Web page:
I’ve argued against the FHA’s weak downpayment requirements, but those downpayment requirements don’t hurt home buyers directly. Instead they hurt home buyers indirectly by propping up home prices that would otherwise fall. They also hurt the taxpayer as described in previous posts. Getting a home with 3.5% down can be a blessing for a lot of home buyers, especially ones who intend on owning their homes for a lifetime or have a risk management strategy in place. Now is indeed a great opportunity for those who are smart enough and have enough cash to take advantage, but not in the way that the mainstream media is pushing. Do your research before using any of the strategies mentioned in this post. This is not intended for the average American household, but hopefully this gives readers one more option to consider when buying a home in today’s rough market.

Written by Myron

10/12/2009 at 1:00 AM

House Hearing on FHA Capital Reserves

with 3 comments

A panel of economists and real estate industry executives spoke this evening at 2 p.m. about the state of FHA’s capital reserves and the implications of the current housing crisis on the future of FHA policy.

Here is a link to the webcast and prepared testimony: http://www.house.gov/apps/list/hearing/financialsvcs_dem/scmhr_100809.shtml

There have been varying opinions on the significance of the FHA’s announcement that they expect to fall below their 2% reserve limit in the near future, but the one thing that is acknowledged by nearly everyone is the need to mitigate risk given the current economic environment.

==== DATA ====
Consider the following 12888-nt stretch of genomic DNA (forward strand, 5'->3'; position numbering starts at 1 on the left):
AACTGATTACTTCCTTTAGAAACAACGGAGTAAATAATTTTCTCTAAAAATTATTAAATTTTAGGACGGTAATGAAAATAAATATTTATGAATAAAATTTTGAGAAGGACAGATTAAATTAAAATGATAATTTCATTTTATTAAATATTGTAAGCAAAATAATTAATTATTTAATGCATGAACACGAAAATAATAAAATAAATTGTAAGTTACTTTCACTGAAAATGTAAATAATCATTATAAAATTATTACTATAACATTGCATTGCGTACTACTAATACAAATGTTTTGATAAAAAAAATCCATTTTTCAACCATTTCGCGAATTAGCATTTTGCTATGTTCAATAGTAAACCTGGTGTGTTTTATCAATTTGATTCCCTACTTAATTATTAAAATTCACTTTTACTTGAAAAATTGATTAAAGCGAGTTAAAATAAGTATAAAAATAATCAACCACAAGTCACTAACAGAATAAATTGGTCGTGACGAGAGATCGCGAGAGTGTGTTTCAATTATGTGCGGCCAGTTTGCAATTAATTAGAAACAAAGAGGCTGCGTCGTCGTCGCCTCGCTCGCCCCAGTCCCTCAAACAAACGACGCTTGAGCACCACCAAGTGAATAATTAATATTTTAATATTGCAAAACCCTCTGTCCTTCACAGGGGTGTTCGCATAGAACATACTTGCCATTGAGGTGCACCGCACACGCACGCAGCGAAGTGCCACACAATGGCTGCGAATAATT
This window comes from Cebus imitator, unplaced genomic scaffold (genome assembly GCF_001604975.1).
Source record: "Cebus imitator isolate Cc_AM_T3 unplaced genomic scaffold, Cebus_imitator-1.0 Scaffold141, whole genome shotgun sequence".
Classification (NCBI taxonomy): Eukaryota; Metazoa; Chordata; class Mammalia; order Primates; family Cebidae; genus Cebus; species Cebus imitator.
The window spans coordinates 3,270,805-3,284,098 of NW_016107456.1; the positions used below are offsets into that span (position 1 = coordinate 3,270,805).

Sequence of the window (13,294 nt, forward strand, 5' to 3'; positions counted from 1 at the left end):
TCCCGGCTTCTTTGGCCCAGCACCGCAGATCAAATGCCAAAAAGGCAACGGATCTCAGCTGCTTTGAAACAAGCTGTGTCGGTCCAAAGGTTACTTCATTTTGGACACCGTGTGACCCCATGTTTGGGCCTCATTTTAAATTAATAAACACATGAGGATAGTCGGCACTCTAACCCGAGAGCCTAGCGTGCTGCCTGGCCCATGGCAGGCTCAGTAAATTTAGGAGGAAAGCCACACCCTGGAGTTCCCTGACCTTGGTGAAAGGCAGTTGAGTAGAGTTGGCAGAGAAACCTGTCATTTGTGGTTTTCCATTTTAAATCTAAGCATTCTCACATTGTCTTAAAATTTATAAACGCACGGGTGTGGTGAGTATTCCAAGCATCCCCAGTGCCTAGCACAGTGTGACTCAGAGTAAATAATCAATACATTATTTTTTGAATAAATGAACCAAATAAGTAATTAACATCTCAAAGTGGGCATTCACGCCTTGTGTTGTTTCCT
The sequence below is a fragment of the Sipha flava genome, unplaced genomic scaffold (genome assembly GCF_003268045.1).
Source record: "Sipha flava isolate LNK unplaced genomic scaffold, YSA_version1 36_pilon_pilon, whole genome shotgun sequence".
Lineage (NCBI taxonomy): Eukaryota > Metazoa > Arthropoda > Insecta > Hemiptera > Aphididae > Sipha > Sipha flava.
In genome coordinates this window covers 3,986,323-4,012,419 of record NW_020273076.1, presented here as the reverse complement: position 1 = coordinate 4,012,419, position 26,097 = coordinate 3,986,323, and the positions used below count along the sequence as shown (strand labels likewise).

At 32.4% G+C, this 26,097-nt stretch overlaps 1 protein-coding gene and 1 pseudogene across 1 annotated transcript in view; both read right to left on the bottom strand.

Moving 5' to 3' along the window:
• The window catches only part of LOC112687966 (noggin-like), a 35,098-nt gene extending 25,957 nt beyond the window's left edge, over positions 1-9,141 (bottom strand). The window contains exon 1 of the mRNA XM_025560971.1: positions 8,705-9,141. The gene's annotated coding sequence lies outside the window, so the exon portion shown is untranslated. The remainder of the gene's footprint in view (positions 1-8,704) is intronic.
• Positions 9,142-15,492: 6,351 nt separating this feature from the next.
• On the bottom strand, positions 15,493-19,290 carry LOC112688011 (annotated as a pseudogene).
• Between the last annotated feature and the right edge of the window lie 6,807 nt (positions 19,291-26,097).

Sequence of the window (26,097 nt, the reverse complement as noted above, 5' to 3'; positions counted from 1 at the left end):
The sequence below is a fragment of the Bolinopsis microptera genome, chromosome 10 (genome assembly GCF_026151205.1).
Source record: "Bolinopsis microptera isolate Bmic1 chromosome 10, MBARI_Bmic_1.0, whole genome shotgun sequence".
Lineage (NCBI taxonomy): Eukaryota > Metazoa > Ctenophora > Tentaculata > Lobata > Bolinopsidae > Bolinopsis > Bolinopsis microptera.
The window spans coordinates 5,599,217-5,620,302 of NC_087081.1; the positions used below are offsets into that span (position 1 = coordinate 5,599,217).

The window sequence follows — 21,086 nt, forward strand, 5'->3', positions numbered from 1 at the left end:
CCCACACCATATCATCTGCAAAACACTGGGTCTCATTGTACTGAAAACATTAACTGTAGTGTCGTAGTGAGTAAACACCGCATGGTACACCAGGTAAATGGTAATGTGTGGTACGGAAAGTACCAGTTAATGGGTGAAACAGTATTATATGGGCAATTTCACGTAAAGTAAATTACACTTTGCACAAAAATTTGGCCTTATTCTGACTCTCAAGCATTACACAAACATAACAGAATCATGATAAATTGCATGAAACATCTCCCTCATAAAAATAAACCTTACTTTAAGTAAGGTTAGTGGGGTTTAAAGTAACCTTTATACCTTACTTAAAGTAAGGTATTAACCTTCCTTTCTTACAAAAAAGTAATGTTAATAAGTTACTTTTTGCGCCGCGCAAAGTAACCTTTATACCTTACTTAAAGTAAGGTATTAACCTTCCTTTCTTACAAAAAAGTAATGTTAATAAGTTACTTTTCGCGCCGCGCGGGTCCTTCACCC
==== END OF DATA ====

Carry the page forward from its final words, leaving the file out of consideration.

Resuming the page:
One thing that has consistently irked me throughout this housing debacle is how blatantly people employed or subsidized by NAR, NAHB, and MBA have falsely sold the public on the idea that everything is going to be alright and things will be back to normal very soon. It’s also becoming more apparent that the real estate industry as a whole fully believes this propaganda and the public hasn’t seemed to raise even an eyebrow at how counter-intuitive some of this jibberish actually is.

First, let’s start with some blasts from the past:

This annotated housing price chart was created by the blog “Lawrence Yun Watch“, a blog devoted to exposing the absurd propaganda vomited upon the American public by the Chief Economist and Senior Vice President of Research at the National Association of Realtors.

More quotes from a late 2007 interview with Yun (before he was promoted to Chief Economist… I sure wish I could completely fail at my job and get a promotion)

I’ll leave it to the reader to examine the accuracy of those statements and predictions made by the hypeman for NAR, but because this post is not about him in particular I’d instead like to focus on one passage from that 2007 interview:

RM:But what about all those subprime borrowers? Many of these are the first-time borrowers who helped fuel the growth we saw in home sales over the last few years. What are the options for them?

Yun: We certainly won’t see the number of subprime borrowers that we saw during the boom. But borrowers who can’t qualify for prime loans will still have options, particularly if we see enactment of reforms to the FHA that NAR has been championing. The FHA has historically been the safe and affordable financing option for these borrowers. Largely because it comes with a lot of red tape and lacks a big choice in products, lenders rushed to fill the void with their much-riskier subprime loans. So a reformed FHA can go a long way to returning moderate-income and first-time borrowers to the market.